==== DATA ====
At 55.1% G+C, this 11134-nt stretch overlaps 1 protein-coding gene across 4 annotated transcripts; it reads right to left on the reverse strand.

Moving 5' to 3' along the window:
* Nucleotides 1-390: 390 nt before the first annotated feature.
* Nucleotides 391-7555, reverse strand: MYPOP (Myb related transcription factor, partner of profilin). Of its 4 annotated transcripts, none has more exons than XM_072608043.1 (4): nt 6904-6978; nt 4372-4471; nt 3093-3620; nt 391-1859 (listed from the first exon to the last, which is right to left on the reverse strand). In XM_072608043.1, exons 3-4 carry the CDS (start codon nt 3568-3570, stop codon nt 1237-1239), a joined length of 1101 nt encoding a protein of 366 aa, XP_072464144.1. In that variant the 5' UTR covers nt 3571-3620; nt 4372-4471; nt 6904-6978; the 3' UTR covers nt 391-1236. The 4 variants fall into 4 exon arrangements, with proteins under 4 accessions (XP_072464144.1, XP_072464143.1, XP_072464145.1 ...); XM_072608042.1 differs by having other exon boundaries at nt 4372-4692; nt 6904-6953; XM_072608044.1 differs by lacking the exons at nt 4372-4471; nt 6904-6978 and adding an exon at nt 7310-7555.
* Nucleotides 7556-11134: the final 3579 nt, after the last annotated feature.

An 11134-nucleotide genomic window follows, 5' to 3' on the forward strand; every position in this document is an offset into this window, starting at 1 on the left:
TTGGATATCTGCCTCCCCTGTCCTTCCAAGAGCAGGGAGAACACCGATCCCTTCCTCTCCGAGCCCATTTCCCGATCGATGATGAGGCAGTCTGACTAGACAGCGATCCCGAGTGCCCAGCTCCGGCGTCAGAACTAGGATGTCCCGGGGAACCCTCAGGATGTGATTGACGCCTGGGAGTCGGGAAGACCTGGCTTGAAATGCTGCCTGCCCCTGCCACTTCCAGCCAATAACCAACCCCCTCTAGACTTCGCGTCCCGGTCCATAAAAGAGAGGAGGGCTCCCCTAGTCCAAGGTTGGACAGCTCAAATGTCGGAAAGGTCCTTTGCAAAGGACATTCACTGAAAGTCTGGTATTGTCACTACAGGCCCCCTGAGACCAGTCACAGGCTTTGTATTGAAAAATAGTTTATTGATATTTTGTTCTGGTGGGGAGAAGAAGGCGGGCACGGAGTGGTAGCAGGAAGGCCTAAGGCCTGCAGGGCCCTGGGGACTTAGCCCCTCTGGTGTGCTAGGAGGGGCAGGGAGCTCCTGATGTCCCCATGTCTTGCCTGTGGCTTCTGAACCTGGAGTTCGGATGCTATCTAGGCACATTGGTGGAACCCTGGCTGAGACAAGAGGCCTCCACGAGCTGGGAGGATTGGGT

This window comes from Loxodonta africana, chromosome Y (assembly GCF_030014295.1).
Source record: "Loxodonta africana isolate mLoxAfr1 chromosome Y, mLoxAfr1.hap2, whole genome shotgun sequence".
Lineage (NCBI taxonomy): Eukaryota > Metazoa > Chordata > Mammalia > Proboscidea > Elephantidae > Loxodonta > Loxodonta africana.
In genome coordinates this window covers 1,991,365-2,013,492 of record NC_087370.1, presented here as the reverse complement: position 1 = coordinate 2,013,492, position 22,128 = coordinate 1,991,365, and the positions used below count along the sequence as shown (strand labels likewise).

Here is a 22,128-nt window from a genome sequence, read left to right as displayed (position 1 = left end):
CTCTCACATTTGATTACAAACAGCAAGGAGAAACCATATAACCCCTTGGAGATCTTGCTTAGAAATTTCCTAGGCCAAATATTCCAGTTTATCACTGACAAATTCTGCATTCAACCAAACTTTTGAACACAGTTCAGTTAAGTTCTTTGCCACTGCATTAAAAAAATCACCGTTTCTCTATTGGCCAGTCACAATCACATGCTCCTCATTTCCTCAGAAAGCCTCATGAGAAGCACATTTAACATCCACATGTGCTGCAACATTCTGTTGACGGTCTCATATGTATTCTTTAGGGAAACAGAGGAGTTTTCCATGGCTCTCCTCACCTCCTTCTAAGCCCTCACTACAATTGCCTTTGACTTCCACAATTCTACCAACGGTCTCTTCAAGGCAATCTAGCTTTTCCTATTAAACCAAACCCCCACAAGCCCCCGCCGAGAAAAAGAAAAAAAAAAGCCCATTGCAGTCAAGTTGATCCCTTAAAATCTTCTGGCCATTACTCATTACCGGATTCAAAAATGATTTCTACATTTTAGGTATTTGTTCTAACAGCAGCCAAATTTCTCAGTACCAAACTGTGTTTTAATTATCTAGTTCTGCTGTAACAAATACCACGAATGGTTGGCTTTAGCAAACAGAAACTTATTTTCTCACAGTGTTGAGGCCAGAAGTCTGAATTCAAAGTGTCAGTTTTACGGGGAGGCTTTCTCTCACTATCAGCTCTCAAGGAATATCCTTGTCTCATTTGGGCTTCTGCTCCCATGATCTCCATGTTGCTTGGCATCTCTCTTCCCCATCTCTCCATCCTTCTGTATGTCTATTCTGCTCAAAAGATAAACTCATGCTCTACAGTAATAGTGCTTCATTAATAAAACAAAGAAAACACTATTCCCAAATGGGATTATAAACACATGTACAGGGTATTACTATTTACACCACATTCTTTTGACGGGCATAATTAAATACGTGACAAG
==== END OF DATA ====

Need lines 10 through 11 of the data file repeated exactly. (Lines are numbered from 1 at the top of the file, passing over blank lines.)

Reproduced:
Lineage (NCBI taxonomy): Eukaryota > Metazoa > Chordata > Mammalia > Proboscidea > Elephantidae > Loxodonta > Loxodonta africana.
In genome coordinates this window covers 1,991,365-2,013,492 of record NC_087370.1, presented here as the reverse complement: position 1 = coordinate 2,013,492, position 22,128 = coordinate 1,991,365, and the positions used below count along the sequence as shown (strand labels likewise).